Systematic review with dose-response meta-analyses between vitamin B-12 intake and European Micronutrient Recommendations Aligned’s prioritized biomarkers of vitamin B-12 including randomized controlled trials and observational studies in adults and elderly persons

C. Dullemeijer, O.W. Souverein, E.L. Doets, H. van der Voet, J.P. van Wijngaarden, W.J. de Boer, M. Plada, R.A.M. Dhonukshe-Rutten, P.H. in 't Veld, A.J.E.M. Cavelaars, C.P.G.M. de Groot, P. van 't Veer

Research output: Contribution to journalReview articleAcademicpeer-review

17 Citations (Scopus)

Abstract

Background: Many randomized controlled trials (RCTs) and observational studies have provided information on the association between vitamin B-12 intake and biomarkers. The use of these data to estimate dose-response relations provides a useful means to summarize the body of evidence. Objective: We systematically reviewed studies that investigated vitamin B-12 intake and biomarkers of vitamin B-12 status and estimated dose-response relations with the use of a meta-analysis. Design: This systematic review included all RCTs, prospective cohort studies, nested case-control studies, and cross-sectional studies in healthy adult populations published through January 2010 that supplied or measured dietary vitamin B-12 intake and measured vitamin B-12 status as serum or plasma vitamin B-12, methylmalonic acid (MMA), or holotranscobalamin. We calculated an intake-status regression coefficient () for each individual study and calculated the overall pooled and SE () by using random-effects meta-analysis on a double-log scale. Results: The meta-analysis of observational studies showed a weaker slope of dose-response relations than the meta-analysis of RCTs. The pooled dose-response relation of all studies between vitamin B-12 intake and status indicated that a doubling of the vitamin B-12 intake increased vitamin B-12 concentrations by 11% (95% CI: 9.4%, 12.5%). This increase was larger for studies in elderly persons (13%) than in studies in adults (8%). The dose-response relation between vitamin B-12 intake and MMA concentrations indicated a decrease in MMA of 7% (95% CI: -10%, -4%) for every doubling of the vitamin B-12 intake. The assessment of risk of bias within individual studies and across studies indicated risk that was unlikely to seriously alter these results. Conclusion: The obtained dose-response estimate between vitamin B-12 intake and status provides complementary evidence to underpin recommendations for a vitamin B-12 intake of populations.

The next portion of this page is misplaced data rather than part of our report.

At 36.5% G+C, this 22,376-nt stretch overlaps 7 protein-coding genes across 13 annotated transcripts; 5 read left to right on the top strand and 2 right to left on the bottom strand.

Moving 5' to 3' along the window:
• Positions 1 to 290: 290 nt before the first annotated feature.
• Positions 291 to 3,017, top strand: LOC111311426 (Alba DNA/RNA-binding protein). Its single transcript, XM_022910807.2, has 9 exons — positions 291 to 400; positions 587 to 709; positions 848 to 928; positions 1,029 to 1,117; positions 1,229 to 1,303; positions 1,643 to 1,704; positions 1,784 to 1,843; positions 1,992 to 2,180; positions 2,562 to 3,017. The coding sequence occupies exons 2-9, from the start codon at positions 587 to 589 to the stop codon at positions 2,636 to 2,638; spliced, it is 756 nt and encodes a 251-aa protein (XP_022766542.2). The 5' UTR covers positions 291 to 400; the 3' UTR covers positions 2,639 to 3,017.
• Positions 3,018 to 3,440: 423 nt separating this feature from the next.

LanguageEnglish
Pages390-402
JournalAmerican Journal of Clinical Nutrition
Volume97
Issue number2
DOIs
Publication statusPublished - 2013

Fingerprint

Micronutrients
Vitamin B 12
Observational Studies
Meta-Analysis
Randomized Controlled Trials
Biomarkers
Methylmalonic Acid
Population
Case-Control Studies
Cohort Studies
Cross-Sectional Studies

Keywords

  • b-vitamins
  • folic-acid
  • homocysteine concentration
  • nutritional-status
  • multivitamin supplementation
  • methylmalonic acid
  • oral vitamin-b-12
  • older-adults
  • plasma homocysteine
  • cognitive function

Cite this

@article{539bb1a37253416b9d92ca4e89f33e01,
title = "Systematic review with dose-response meta-analyses between vitamin B-12 intake and European Micronutrient Recommendations Aligned’s prioritized biomarkers of vitamin B-12 including randomized controlled trials and observational studies in adults and elderly persons",
abstract = "Background: Many randomized controlled trials (RCTs) and observational studies have provided information on the association between vitamin B-12 intake and biomarkers. The use of these data to estimate dose-response relations provides a useful means to summarize the body of evidence. Objective: We systematically reviewed studies that investigated vitamin B-12 intake and biomarkers of vitamin B-12 status and estimated dose-response relations with the use of a meta-analysis. Design: This systematic review included all RCTs, prospective cohort studies, nested case-control studies, and cross-sectional studies in healthy adult populations published through January 2010 that supplied or measured dietary vitamin B-12 intake and measured vitamin B-12 status as serum or plasma vitamin B-12, methylmalonic acid (MMA), or holotranscobalamin. We calculated an intake-status regression coefficient () for each individual study and calculated the overall pooled and SE () by using random-effects meta-analysis on a double-log scale. Results: The meta-analysis of observational studies showed a weaker slope of dose-response relations than the meta-analysis of RCTs. The pooled dose-response relation of all studies between vitamin B-12 intake and status indicated that a doubling of the vitamin B-12 intake increased vitamin B-12 concentrations by 11{\%} (95{\%} CI: 9.4{\%}, 12.5{\%}). This increase was larger for studies in elderly persons (13{\%}) than in studies in adults (8{\%}). The dose-response relation between vitamin B-12 intake and MMA concentrations indicated a decrease in MMA of 7{\%} (95{\%} CI: -10{\%}, -4{\%}) for every doubling of the vitamin B-12 intake. The assessment of risk of bias within individual studies and across studies indicated risk that was unlikely to seriously alter these results. Conclusion: The obtained dose-response estimate between vitamin B-12 intake and status provides complementary evidence to underpin recommendations for a vitamin B-12 intake of populations.",
keywords = "b-vitamins, folic-acid, homocysteine concentration, nutritional-status, multivitamin supplementation, methylmalonic acid, oral vitamin-b-12, older-adults, plasma homocysteine, cognitive function",